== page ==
This is a stronger guarantee than read-after-write. It says that any data in the database is linearized with respect to the data it is based on. The obvious example is concurrently incrementing a value.

Say you have a data item {"x":0}, and two concurrent processes both read that record and increment x’s value before writing it back. What is the result? A crappy system will have both writes succeed, but could have x’s value as either 1 or 2. A causally consistent system will either have x at 2 or have one of the writes fail and have x at 1.

Most databases either provide row locks or Optimistic Concurrency Control (OCC), in which the document has a version, and you assert that the version hasn’t changed since your read when you do a write. Either one allows causal consistency, but OCC gives better latency since you don’t have to acquire locks. Retrofitting the example for OCC, the document looks like {"x": 0, "version": 1}. If they both read before either writes, they will both write asserting that the “current” version is 1, but only one such write can succeed, since the winner increments the version to 2. The loser recognizes that the write failed and retries, reading at version 2 and successfully writing version 3.

Emo actually does you one better by supporting arbitrary conditions on your writes. In our example, we could have a hundred other attributes besides x in the documents with a hundred other processes operating concurrently on different values. Under OCC, all writes would increment the version of the document, causing conflicts even though the operations are orthogonal. With Emo, both of our incrementers can write with the assertion that x==0 before their write. One will obviously fail and retry, but they are unaffected by other writers to other attributes.

As a final note, Emo also has a version on each document that auto-increments with every write, so you can just stick with OCC if that’s your jam. Also, there is a signature on each document (a hash of all the fields), which allows you to simply assert that the document is entirely unchanged since your read (even if there were no-op updates that incremented the version).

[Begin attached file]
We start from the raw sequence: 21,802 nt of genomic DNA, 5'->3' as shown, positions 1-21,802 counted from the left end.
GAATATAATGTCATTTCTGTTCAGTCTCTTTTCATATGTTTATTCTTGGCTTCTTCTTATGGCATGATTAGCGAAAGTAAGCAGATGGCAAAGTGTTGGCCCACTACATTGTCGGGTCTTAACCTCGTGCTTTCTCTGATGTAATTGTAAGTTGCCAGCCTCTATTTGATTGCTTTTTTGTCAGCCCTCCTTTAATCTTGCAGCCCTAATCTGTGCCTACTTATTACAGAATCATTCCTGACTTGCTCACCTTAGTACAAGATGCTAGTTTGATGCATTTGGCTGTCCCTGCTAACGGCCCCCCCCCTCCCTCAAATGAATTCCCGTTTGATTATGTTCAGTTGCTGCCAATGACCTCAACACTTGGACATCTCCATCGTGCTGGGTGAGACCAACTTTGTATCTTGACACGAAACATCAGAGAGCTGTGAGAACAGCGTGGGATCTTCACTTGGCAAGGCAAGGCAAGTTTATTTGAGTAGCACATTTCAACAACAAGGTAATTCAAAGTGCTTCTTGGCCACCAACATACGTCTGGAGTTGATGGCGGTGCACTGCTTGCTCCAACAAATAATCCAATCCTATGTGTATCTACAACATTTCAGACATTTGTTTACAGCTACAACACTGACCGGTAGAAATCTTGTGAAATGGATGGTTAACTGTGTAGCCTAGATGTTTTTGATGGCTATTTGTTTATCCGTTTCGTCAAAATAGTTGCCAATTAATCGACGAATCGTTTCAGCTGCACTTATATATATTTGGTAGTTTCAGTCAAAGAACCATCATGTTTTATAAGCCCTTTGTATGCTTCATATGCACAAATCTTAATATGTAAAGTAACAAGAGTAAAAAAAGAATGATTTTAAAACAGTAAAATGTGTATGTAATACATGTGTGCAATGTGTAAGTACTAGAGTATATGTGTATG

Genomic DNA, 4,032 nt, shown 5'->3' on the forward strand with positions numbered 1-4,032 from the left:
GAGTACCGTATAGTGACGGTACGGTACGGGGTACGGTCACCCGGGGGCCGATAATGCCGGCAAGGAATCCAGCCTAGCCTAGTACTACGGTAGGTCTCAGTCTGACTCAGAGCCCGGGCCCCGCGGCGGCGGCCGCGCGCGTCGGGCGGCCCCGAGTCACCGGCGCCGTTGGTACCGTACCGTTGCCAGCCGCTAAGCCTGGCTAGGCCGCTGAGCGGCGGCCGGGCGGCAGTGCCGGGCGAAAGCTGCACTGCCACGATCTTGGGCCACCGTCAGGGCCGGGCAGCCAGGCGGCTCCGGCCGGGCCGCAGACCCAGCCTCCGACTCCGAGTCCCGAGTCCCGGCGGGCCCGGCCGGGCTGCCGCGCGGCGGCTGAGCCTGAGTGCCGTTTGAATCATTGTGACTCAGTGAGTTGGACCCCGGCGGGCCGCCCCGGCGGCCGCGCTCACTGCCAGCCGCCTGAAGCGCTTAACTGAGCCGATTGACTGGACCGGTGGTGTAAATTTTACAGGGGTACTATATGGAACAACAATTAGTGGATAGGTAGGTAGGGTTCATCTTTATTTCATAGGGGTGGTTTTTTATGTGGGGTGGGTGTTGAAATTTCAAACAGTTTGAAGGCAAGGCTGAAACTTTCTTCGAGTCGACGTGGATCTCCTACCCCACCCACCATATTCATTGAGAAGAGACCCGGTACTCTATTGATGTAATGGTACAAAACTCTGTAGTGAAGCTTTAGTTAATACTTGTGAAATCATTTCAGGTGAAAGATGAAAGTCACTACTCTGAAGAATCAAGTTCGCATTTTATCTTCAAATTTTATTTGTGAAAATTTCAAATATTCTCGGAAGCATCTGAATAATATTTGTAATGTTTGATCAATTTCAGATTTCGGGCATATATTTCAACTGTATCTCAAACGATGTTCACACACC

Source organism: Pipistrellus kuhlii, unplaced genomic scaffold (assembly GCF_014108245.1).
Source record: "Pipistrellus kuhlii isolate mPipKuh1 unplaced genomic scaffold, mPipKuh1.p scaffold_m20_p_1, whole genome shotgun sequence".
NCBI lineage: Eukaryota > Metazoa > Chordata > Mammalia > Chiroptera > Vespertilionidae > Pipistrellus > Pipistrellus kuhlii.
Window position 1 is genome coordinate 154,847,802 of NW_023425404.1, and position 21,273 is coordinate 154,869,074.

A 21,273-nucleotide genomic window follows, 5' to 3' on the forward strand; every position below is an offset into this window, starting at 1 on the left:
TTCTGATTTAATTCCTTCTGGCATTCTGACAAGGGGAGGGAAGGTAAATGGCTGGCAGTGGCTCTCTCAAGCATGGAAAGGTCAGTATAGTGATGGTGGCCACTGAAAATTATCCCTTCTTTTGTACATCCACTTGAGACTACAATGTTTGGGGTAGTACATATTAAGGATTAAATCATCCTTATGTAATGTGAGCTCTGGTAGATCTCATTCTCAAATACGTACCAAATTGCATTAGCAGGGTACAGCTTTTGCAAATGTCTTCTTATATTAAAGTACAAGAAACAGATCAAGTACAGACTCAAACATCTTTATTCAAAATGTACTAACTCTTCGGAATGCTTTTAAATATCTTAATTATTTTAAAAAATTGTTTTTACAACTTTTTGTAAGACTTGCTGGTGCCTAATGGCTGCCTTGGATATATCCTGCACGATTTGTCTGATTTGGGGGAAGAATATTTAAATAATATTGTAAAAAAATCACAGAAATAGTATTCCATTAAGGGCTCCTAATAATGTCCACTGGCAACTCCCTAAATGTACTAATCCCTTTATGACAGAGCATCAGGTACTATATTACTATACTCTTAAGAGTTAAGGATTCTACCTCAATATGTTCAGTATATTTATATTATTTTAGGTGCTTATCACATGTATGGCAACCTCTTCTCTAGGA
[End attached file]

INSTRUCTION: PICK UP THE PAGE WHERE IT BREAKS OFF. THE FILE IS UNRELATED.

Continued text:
Some OCC systems give you errors when your write is conflicting. Others require you to check after the write to see if the write actually applied. Emo is in the latter category, so this is one case in which you’ll want to apply one of the read-after-write consistency techniques.

### Global consistency

As you hopefully know, Emo is designed to span multiple data centers, and the design permits you to easily expand to arbitrarily many others. Generally speaking, you think about write and read consistency in one data center only. It’s not too common for someone to hit “submit” on the us-east-1 version of your app and then “reload” on the eu-west-1 version, expecting to immediately see the result. Emo will generally make such updates visible across regions within a few seconds.

However, if you do, for some reason, require true, global, read-after-write consistency, Emo supports a final write consistency level, GLOBAL. This will cause your write not to respond until all data centers have committed your write to a quorum of nodes. This will likely be slow, and may appear to fail fairly often (remember how insisting on consistency affects write-availability?), so I am mainly mentioning it for completeness.

## ACID

Who doesn’t love to talk about ACID compliance when they are talking about databases?

ACID stands for Atomicity, Consistency, Isolation, Durability. This is essentially the gold standard for what most people expect from a database. Emo is ACID compliant. Usually, it is assumed that {My,Postgre}SQL are always ACID compliant. I’m sure you will be shocked to hear me say that this is not true. Whether or not you get full ACID compliance with x-SQL databases depends entirely on the database and filesystem configurations.

All of these properties apply to “transactions”. It’s up to the database to define what is in a transaction. Some databases (MySQL and PostgreSQL among them) allow you to send single transactions that touch multiple records. Emo is not one of these. In Emo, you can only send transactions for single records, but that transaction can obviously apply to arbitrarily many properties of that record.

Atomicity: This property means that either the whole transaction applies or none of it does. In Emo, you create, update, and delete documents via deltas. There is an absolute guarantee that either the whole delta applied or none of it does.